Maintaining harvested seeds for cooking

Discussion in 'Food - Cooking, Preserving & Fermentation' started by OskarDoLittle, Apr 15, 2016.

  1. OskarDoLittle

    OskarDoLittle Valued Member Premium Member GOLD

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    Hey all,
    I'm an avid Thai curry lover, (actually any curry) and am trying to grow most of my own curry paste ingredients...to date though, I've always bought seeds like coriander and cumin, because I've been re sowing the seeds from my plants into the garden. (If you cook with coriander, you'll know how many plants you need to keep to have it on hand all the time...damn stuff goes to seed so quickly)
    I've now got enough I think, that I'd like to start using my own seeds for curry paste. Can I just harvest the fully ripened seeds off the plants once they die back, or should I then dry them (I have an electronic dehydrator - it's too humid here to dry by leaving things out...tried it - everything went mouldy).
    I also haven't grown cumin before...is the climate ok for this in brisbane? I notice it's flower looks a lot like coriander/fennel/dill. (All of which I grow) can they all be grown together? I try to keep plants in this family somewhat separated as they can apparently crossbreed and you can lose their wonderful flavours from subsequent plants (or so I read) anyone growing cumin currently?
    Thanks for any advice.
     
  2. Mark

    Mark Founder Staff Member

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    I haven't grown cumin either! I have no idea why I haven't tried it but I certainly can't recall growing it...

    We don't seem to have many problems letting coriander and other spice/herb crops go to seed without going moldy etc.

    Sometimes in wet weather I'll remove the plant and hang it under cover somewhere.

    The dehydrator is good to use when drying leafy herbs. I guess if you are having trouble leaving the seed dry fully on the plant then harvesting and using a dehydrator would work fine.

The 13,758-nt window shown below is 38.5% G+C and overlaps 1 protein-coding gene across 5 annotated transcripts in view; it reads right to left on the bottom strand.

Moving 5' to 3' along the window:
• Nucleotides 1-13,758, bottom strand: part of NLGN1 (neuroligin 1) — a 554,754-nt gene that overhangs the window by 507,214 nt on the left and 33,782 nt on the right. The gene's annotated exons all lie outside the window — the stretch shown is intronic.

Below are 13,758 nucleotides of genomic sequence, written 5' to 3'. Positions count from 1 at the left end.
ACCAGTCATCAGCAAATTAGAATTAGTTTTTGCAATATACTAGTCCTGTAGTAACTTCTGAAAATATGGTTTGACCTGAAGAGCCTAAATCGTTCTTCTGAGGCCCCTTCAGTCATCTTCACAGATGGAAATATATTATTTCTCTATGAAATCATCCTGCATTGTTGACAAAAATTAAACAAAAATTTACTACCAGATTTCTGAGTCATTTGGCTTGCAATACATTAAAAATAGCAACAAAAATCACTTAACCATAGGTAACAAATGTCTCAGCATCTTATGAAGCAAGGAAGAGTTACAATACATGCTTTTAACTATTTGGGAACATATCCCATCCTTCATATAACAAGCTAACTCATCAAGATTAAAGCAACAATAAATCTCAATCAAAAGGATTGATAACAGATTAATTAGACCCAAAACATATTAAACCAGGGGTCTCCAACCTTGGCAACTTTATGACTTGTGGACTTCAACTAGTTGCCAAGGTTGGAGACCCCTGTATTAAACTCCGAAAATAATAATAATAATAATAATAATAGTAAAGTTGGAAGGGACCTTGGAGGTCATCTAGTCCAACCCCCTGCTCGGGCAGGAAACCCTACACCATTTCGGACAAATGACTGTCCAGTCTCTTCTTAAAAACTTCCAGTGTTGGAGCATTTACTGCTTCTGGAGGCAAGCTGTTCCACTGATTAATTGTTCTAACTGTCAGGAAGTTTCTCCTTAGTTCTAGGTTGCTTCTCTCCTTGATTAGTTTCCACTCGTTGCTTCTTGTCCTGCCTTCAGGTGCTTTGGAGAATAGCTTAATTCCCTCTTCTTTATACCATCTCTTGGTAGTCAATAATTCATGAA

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  3. OskarDoLittle

    OskarDoLittle Valued Member Premium Member GOLD

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    Oh sorry that wasn't very clear! They're ok if I leave them on the plant to dry, I'm just not sure if they need to be dried beyond that, or whether you can just store them straight off the plant once dried :)
     
  4. ClissAT

    ClissAT Valued Member Premium Member GOLD

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    Sometimes once you put the seeds in a closed jar they will begin to go mouldy even though you think they are fully dried first. Very annoying that is!
    I saved madagasca bean seeds before xmas & they soon went mouldy even though I dried them under the house & bottled them on a really dry day. Maybe putting them in paper bags would work but the quality would go off really fast.
    I think you have to cut the heads off the plant once they are almost dry but before seed begins to fall out. Then hang under the house or somewhere dry like Mark says & leave them for as long as possible. Some plants are designed to drop seed progressively while others drop them all at once so you have to place a container under the hanging spice to catch the seed. Then of course protect it all from vermin & weevils.

    Using the dehydrator to dry the seed could cause heat damage & loss of flavour.

    The reason I don't bother to grow certain herbs & spices is precisely that it takes acres to grow enough even for my personal usage. And the purchased spice is relatively inexpensive compared to the effort of growing & harvesting it.
    So even though it might be a good thing to grow it yourself, I reason is that by buying those spices, I keep some poor family in a developing country in work & income.
     
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  5. Mark

    Mark Founder Staff Member

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    You can store most seeds straight off the plant (once mature) in containers etc whether it be for seed saving or eating.

    I have had some cases also whereby seeds have gone mouldy in storage but that was probably because of humidity or moisture during packing.
     
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  6. OskarDoLittle

    OskarDoLittle Valued Member Premium Member GOLD

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    thanks guys...I hadn't realised the dehydrator could actually make things worse! (lucky I didn't try that then!)
     
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